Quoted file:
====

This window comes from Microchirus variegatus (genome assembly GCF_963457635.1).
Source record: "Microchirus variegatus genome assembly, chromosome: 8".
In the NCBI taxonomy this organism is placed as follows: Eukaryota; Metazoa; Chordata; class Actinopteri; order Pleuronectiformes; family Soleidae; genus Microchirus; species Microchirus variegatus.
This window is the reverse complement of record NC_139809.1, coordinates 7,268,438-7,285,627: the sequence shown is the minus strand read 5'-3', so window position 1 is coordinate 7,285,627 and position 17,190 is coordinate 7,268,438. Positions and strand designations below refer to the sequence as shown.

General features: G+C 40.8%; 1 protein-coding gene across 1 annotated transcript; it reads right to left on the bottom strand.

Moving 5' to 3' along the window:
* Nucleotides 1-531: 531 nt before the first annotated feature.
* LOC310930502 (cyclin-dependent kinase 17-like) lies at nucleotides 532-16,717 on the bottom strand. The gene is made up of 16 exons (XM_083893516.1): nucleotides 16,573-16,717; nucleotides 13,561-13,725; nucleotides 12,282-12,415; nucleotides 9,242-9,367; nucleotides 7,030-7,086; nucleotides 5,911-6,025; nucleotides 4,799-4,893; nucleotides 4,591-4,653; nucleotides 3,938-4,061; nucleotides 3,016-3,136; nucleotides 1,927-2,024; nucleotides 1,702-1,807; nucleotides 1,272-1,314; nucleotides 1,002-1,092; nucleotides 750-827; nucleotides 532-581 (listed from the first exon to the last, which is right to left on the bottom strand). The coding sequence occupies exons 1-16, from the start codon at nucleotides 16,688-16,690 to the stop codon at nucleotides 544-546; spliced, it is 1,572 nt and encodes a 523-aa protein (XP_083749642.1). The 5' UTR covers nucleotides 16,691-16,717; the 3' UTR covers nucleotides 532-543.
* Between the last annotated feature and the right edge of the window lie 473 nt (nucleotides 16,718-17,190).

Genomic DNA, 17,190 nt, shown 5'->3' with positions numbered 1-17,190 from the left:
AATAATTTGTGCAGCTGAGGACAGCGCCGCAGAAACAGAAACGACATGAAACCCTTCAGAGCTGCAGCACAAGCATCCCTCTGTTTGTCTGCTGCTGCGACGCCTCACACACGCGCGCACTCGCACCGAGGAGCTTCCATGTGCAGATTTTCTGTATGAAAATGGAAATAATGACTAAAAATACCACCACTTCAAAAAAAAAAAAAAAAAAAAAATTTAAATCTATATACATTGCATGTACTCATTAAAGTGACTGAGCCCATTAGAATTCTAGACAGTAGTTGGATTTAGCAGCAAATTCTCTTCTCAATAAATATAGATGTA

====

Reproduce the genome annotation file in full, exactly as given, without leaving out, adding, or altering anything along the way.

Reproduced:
This window comes from Microchirus variegatus (genome assembly GCF_963457635.1).
Source record: "Microchirus variegatus genome assembly, chromosome: 8".
In the NCBI taxonomy this organism is placed as follows: Eukaryota; Metazoa; Chordata; class Actinopteri; order Pleuronectiformes; family Soleidae; genus Microchirus; species Microchirus variegatus.
This window is the reverse complement of record NC_139809.1, coordinates 7,268,438-7,285,627: the sequence shown is the minus strand read 5'-3', so window position 1 is coordinate 7,285,627 and position 17,190 is coordinate 7,268,438. Positions and strand designations below refer to the sequence as shown.

General features: G+C 40.8%; 1 protein-coding gene across 1 annotated transcript; it reads right to left on the bottom strand.

Moving 5' to 3' along the window:
* Nucleotides 1-531: 531 nt before the first annotated feature.
* LOC310930502 (cyclin-dependent kinase 17-like) lies at nucleotides 532-16,717 on the bottom strand. The gene is made up of 16 exons (XM_083893516.1): nucleotides 16,573-16,717; nucleotides 13,561-13,725; nucleotides 12,282-12,415; nucleotides 9,242-9,367; nucleotides 7,030-7,086; nucleotides 5,911-6,025; nucleotides 4,799-4,893; nucleotides 4,591-4,653; nucleotides 3,938-4,061; nucleotides 3,016-3,136; nucleotides 1,927-2,024; nucleotides 1,702-1,807; nucleotides 1,272-1,314; nucleotides 1,002-1,092; nucleotides 750-827; nucleotides 532-581 (listed from the first exon to the last, which is right to left on the bottom strand). The coding sequence occupies exons 1-16, from the start codon at nucleotides 16,688-16,690 to the stop codon at nucleotides 544-546; spliced, it is 1,572 nt and encodes a 523-aa protein (XP_083749642.1). The 5' UTR covers nucleotides 16,691-16,717; the 3' UTR covers nucleotides 532-543.
* Between the last annotated feature and the right edge of the window lie 473 nt (nucleotides 16,718-17,190).

Genomic DNA, 17,190 nt, shown 5'->3' with positions numbered 1-17,190 from the left:
AATAATTTGTGCAGCTGAGGACAGCGCCGCAGAAACAGAAACGACATGAAACCCTTCAGAGCTGCAGCACAAGCATCCCTCTGTTTGTCTGCTGCTGCGACGCCTCACACACGCGCGCACTCGCACCGAGGAGCTTCCATGTGCAGATTTTCTGTATGAAAATGGAAATAATGACTAAAAATACCACCACTTCAAAAAAAAAAAAAAAAAAAAAATTTAAATCTATATACATTGCATGTACTCATTAAAGTGACTGAGCCCATTAGAATTCTAGACAGTAGTTGGATTTAGCAGCAAATTCTCTTCTCAATAAATATAGATGTA